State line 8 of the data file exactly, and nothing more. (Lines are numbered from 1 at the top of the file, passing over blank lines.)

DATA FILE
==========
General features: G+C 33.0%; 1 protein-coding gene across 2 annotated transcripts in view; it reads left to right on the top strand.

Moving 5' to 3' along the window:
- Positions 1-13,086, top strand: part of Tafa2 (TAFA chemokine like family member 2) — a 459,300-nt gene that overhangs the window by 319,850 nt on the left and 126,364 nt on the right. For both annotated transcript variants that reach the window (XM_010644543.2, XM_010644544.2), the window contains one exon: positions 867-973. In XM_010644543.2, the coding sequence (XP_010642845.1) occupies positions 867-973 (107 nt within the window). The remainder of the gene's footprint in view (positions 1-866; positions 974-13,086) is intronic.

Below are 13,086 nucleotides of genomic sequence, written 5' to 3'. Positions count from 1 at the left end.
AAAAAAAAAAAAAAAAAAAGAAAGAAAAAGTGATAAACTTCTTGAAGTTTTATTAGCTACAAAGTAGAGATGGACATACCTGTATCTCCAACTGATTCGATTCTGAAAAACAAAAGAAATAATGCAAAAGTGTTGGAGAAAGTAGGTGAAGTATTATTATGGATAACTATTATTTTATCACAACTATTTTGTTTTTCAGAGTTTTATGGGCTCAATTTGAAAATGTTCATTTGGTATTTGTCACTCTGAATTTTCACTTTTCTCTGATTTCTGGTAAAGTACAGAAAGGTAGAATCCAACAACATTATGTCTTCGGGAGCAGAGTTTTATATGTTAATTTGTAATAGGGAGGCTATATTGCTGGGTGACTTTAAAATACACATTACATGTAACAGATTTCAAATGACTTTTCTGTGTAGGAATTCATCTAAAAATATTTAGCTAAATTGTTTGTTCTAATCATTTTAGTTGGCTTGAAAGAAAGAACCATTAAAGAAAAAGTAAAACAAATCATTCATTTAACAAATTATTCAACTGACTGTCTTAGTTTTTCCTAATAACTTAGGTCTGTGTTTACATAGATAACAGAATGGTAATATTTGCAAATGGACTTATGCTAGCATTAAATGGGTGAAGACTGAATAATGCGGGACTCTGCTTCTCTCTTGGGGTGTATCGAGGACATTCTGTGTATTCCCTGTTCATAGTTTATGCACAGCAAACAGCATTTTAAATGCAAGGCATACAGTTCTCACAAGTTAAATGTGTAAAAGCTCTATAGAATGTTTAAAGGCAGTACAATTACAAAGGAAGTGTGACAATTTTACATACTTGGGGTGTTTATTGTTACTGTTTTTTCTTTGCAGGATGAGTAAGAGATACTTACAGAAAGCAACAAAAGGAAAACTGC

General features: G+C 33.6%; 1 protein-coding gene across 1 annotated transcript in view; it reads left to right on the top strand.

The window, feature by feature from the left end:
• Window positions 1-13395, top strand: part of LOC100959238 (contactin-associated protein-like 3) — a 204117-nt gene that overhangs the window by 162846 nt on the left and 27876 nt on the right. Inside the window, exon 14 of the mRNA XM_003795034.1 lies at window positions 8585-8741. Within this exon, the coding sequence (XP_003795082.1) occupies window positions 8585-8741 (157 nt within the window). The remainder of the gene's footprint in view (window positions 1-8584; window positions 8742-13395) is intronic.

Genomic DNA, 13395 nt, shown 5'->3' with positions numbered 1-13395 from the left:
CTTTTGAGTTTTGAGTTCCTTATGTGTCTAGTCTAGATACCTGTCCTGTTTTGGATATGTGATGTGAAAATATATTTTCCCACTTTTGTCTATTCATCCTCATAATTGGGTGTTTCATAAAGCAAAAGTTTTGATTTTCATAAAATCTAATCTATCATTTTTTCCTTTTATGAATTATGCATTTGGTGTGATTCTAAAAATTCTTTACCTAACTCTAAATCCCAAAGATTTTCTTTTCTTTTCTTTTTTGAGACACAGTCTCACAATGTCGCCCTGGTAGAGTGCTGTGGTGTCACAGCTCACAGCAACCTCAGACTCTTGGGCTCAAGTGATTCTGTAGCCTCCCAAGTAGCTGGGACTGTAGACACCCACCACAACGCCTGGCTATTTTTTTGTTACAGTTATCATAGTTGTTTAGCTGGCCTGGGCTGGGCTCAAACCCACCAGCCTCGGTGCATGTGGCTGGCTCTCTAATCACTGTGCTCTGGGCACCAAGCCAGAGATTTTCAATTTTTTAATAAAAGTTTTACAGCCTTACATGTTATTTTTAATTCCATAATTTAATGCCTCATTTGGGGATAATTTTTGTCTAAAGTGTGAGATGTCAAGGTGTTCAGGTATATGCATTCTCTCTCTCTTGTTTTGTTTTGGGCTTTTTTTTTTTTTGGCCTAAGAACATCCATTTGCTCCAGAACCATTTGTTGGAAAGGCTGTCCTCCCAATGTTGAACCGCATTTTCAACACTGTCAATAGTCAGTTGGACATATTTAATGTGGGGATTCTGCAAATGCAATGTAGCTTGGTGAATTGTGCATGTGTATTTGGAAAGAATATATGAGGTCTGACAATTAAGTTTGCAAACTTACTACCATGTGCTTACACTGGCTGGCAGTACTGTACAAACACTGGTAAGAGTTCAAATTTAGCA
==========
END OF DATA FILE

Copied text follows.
• Window positions 1-13395, top strand: part of LOC100959238 (contactin-associated protein-like 3) — a 204117-nt gene that overhangs the window by 162846 nt on the left and 27876 nt on the right. Inside the window, exon 14 of the mRNA XM_003795034.1 lies at window positions 8585-8741. Within this exon, the coding sequence (XP_003795082.1) occupies window positions 8585-8741 (157 nt within the window). The remainder of the gene's footprint in view (window positions 1-8584; window positions 8742-13395) is intronic.